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From the Editor
What is the best kind of college education for today's students? This very basic question--and the many others that follow from it--has been provoked anew by transformative changes to the context within which higher learning takes place and for which graduates must be prepared.
What kind of learning do students need to meet emerging challenges in the workplace, in a diverse democracy, and in an interconnected world? To address this question--as well as questions about how colleges and universities can best advance a new vision for learning--AAC&U convened a national panel comprised of education, business, government, and community action leaders. Their emphatic answer, given in the specific context of American higher education, is a practical and engaged liberal education. Indeed, the panel's report, Greater Expectations: A New Vision for Learning as a Nation Goes to College, released nearly two years ago, calls for a dramatic reorganization of higher education in America to give all students--regardless of institution or major--a liberal education.
Interestingly, education leaders the world over are reaching the same conclusion: the education that best prepares students for the challenges of the twenty-first century is a liberal education. In the winter 2003 issue of Liberal Education, Susan Gillespie points to "a burgeoning liberal education movement abroad" and observes that "new liberal education programs have emerged in countries as diverse as Belarus and Dubai, Estonia, Germany, and Hong Kong, Hungary and Kazakhstan, South Korea and Kyrgyzstan, Poland and Russia, Tajikistan and Turkey."
A few years ago, the World Bank and UNESCO formed a joint Task Force on Higher Education and Society, bringing together education experts from thirteen countries to explore the future of higher education in the developing world. The Task Force's report, released in 2000, makes the case for liberal education at the university level in developing countries.
The increasingly widespread recognition of the practical value of a liberal education does not signal a homogenization of global higher education, however. The actual practice of liberal education is distinctly local; it is largely determined by the questions raised--and the answers reached--in particular national, cultural, even institutional environments. What, for example, does it mean to be liberally educated? What kinds of curricula foster liberal learning? What is the role of the disciplines?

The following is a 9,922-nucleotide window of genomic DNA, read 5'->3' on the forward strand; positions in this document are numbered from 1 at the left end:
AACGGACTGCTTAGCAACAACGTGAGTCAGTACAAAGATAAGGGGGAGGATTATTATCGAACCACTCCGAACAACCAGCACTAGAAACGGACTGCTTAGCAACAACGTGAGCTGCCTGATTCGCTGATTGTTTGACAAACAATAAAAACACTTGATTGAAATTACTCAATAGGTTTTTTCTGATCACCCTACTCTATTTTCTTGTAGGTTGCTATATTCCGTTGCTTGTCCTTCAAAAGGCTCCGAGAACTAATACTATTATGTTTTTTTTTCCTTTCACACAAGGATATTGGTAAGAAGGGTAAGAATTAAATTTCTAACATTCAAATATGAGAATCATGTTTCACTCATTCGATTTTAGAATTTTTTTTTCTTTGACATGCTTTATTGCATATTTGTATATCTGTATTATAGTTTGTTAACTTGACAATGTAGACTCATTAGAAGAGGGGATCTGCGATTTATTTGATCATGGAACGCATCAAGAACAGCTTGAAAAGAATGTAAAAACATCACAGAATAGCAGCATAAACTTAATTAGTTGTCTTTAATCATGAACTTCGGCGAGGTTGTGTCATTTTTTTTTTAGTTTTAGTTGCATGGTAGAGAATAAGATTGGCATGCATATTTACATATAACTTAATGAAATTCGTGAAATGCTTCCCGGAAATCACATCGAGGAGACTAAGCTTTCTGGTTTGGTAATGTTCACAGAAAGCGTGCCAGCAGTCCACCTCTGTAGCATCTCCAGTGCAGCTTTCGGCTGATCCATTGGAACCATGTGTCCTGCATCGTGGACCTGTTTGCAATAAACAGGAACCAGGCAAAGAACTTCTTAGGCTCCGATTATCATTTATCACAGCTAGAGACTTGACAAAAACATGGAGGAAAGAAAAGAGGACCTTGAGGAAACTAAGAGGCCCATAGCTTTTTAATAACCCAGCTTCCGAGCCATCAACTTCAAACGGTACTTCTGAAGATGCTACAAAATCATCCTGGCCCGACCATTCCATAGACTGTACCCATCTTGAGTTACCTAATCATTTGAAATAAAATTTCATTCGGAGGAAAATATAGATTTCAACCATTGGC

In the United States, the answers being worked out and explored by colleges and universities of all types are effectively reinventing liberal education. As Carol Geary Schneider, AAC&U's president, has observed recently, "the nation's campuses are dotted with a vibrant new generation of innovative programs and pedagogies. The majority of these innovations are indisputably reinventions of a more traditional liberal education for this new global era and for today's newly diverse population of students." Collectively, these innovations indicate progress toward enacting the Greater Expectations vision of a new, globally engaged academy.
And it is not only globalization but also democratization that provokes so many of the questions to which liberal education is the answer. As Susan Gillespie notes, "many of the new liberal education programs are located in countries that are seeking to democratize their societies." Why? As the joint World Bank and UNESCO Task Force puts it, the outcomes of a liberal education "are essential elements of effective participatory democracy." Moreover, liberal education "foster[s] tolerance and ethical values, helping to encourage the social awareness and philanthropy that are vital to a society's health and stability."
I can think of no better introduction to what follows. Indeed, in reading this issue of Peer Review, one is struck by how closely liberal education and democratic values are intertwined as well as by how appropriate, even necessary, both are to effective global engagement.